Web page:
Library 2.0 and Privacy


An Anonymous Patron writes "Rory Litwin at Library Juice brings up the dilemma of privacy vs. Library 2.0.

"If we value reader privacy to the extent that we always have, I think it's clear that our experiments with Library 2.0 services will have uncomfortable limitations. This is probably going to lead many librarians to say that privacy is not as important a consideration as it once was. They will say that the Millennial generation doesn't have the same expectations of libraries in terms of privacy that older generations do, and that we should simply adjust.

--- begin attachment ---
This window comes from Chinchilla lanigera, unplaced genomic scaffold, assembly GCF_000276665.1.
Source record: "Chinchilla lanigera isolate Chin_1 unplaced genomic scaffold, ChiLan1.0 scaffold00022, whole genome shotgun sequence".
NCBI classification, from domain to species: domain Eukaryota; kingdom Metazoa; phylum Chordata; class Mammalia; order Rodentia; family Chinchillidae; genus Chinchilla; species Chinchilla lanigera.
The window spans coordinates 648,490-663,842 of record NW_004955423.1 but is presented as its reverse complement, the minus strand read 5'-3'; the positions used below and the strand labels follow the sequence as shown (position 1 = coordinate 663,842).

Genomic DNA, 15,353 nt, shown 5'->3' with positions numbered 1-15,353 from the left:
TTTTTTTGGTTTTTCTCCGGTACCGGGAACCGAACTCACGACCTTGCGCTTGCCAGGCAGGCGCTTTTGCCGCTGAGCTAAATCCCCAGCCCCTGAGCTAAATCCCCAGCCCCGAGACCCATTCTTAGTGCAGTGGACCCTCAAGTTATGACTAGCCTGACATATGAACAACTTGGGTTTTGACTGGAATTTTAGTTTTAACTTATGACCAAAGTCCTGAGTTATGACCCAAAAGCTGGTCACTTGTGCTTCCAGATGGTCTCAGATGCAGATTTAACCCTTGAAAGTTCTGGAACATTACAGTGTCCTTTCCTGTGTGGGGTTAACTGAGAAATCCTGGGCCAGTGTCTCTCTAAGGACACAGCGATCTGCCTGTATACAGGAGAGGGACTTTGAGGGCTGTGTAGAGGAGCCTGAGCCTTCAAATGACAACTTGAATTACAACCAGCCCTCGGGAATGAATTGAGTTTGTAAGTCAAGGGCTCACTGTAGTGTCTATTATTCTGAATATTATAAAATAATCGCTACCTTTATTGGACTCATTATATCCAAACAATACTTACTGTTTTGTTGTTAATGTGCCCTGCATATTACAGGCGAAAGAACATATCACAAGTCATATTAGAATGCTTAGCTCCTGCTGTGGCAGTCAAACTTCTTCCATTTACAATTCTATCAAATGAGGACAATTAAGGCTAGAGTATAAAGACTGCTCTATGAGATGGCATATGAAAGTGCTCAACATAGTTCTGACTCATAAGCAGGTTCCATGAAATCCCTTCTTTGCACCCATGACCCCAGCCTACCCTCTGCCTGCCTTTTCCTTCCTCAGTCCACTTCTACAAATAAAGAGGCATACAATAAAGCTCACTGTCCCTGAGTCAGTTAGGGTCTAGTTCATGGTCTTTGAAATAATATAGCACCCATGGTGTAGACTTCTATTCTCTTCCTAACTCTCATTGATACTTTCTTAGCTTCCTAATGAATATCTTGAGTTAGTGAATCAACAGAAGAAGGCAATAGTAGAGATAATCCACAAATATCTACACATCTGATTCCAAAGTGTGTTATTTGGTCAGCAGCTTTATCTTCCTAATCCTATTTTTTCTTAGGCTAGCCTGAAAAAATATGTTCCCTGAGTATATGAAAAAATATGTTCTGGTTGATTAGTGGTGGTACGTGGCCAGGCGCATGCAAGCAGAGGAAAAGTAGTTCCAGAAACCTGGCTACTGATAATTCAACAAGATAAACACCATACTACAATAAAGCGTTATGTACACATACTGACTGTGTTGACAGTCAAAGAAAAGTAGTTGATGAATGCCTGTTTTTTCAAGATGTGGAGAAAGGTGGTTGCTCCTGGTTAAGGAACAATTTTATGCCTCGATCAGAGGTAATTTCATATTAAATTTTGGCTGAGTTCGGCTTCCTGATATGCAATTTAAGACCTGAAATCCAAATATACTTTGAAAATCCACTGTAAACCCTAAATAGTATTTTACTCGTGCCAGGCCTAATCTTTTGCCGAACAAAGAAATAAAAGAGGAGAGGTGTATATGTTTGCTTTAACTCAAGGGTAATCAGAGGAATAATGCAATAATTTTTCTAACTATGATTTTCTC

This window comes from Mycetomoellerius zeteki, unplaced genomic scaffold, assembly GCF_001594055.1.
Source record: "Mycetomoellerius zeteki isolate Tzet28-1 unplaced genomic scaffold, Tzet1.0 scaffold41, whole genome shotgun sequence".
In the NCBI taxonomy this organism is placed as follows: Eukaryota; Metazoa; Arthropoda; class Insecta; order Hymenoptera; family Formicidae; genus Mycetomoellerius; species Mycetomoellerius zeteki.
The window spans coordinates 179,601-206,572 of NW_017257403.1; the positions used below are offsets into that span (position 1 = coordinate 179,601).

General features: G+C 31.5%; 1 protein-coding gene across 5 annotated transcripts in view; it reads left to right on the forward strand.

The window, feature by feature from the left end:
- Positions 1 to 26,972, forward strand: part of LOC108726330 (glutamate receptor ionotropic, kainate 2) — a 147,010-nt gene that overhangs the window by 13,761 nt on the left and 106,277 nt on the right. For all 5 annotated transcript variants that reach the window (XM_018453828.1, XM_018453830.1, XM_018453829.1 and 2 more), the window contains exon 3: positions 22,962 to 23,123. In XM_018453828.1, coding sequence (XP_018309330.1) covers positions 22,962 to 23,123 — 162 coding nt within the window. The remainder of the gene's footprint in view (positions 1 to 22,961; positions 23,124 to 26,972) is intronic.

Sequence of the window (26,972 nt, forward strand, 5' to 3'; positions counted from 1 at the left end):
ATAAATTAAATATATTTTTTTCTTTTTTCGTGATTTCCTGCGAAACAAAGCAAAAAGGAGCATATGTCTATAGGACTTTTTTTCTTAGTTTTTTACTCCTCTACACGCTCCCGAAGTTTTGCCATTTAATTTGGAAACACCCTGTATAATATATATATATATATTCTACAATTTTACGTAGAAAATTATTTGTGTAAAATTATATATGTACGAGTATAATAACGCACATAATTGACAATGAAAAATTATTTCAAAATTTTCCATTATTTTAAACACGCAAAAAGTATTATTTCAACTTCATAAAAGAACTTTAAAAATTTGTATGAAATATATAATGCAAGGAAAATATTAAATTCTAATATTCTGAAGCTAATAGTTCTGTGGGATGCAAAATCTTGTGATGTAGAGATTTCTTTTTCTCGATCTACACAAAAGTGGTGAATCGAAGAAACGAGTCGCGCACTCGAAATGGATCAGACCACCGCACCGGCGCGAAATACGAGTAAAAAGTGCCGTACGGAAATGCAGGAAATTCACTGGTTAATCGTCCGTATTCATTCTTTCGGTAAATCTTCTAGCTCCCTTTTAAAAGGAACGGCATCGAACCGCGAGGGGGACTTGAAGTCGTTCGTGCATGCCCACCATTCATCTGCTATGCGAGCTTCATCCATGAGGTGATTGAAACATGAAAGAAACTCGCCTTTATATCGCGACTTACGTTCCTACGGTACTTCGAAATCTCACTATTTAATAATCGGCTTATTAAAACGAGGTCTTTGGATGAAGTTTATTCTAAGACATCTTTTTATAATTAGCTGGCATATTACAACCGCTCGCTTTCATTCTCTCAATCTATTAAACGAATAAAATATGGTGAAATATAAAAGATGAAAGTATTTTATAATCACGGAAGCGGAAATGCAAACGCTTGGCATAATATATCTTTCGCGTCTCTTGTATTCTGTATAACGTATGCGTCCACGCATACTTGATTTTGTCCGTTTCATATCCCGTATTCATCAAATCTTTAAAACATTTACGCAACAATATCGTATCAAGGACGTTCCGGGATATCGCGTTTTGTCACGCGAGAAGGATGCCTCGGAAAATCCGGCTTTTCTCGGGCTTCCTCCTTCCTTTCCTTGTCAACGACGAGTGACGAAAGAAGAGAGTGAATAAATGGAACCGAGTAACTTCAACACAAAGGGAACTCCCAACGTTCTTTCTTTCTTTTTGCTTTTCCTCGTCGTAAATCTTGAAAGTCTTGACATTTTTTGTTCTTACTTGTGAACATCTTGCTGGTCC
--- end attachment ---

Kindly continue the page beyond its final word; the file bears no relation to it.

So does he mean that the Library 2.0 people are all about collaboration and the Library 1.0 people are all about contemplation? Read the whole thing."


This article deals with a single subset of Web 2.0 technologies, those that deal with sharing private information in order to provide more customized services.

Many Web 2.0 services that libraries are or can utilize in order to increase services to support user's needs do nothing to decrease privacy. Blogs, podcasts, RSS feeds, etc. have nothing to do with patron records. Customizing a search screen or the web catalog using Web 2.0 technologies can be done without attaching them to a patron record as well.

Libraries should remain concerned about privacy. Many additional services can be initiated without any connection to patron records. If a service is attached to a patron record and the patron requests and/or agrees to this service, why should we be concerned.

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